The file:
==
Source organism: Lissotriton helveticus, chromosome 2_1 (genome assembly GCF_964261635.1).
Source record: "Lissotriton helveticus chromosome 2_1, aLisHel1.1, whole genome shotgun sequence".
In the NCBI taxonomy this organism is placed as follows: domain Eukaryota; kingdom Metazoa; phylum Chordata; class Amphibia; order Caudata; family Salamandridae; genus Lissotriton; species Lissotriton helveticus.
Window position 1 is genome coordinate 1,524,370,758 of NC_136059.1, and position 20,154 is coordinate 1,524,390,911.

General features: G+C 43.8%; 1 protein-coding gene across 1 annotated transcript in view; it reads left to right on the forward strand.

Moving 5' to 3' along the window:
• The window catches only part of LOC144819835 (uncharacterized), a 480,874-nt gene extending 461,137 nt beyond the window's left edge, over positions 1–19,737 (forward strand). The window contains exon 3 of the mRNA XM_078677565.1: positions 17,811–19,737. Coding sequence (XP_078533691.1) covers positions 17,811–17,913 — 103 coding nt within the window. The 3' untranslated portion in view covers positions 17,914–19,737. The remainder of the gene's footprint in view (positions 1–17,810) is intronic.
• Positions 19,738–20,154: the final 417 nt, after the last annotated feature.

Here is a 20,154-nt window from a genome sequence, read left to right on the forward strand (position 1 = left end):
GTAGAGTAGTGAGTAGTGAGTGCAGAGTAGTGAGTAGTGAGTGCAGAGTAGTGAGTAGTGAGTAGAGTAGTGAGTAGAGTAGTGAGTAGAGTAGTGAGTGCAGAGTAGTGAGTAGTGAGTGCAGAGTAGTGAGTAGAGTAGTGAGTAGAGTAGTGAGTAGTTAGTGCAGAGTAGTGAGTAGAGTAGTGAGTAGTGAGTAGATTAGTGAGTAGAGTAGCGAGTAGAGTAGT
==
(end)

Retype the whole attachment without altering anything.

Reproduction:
Source organism: Lissotriton helveticus, chromosome 2_1 (genome assembly GCF_964261635.1).
Source record: "Lissotriton helveticus chromosome 2_1, aLisHel1.1, whole genome shotgun sequence".
In the NCBI taxonomy this organism is placed as follows: domain Eukaryota; kingdom Metazoa; phylum Chordata; class Amphibia; order Caudata; family Salamandridae; genus Lissotriton; species Lissotriton helveticus.
Window position 1 is genome coordinate 1,524,370,758 of NC_136059.1, and position 20,154 is coordinate 1,524,390,911.

General features: G+C 43.8%; 1 protein-coding gene across 1 annotated transcript in view; it reads left to right on the forward strand.

Moving 5' to 3' along the window:
• The window catches only part of LOC144819835 (uncharacterized), a 480,874-nt gene extending 461,137 nt beyond the window's left edge, over positions 1–19,737 (forward strand). The window contains exon 3 of the mRNA XM_078677565.1: positions 17,811–19,737. Coding sequence (XP_078533691.1) covers positions 17,811–17,913 — 103 coding nt within the window. The 3' untranslated portion in view covers positions 17,914–19,737. The remainder of the gene's footprint in view (positions 1–17,810) is intronic.
• Positions 19,738–20,154: the final 417 nt, after the last annotated feature.

Here is a 20,154-nt window from a genome sequence, read left to right on the forward strand (position 1 = left end):
GTAGAGTAGTGAGTAGTGAGTGCAGAGTAGTGAGTAGTGAGTGCAGAGTAGTGAGTAGTGAGTAGAGTAGTGAGTAGAGTAGTGAGTAGAGTAGTGAGTGCAGAGTAGTGAGTAGTGAGTGCAGAGTAGTGAGTAGAGTAGTGAGTAGAGTAGTGAGTAGTTAGTGCAGAGTAGTGAGTAGAGTAGTGAGTAGTGAGTAGATTAGTGAGTAGAGTAGCGAGTAGAGTAGT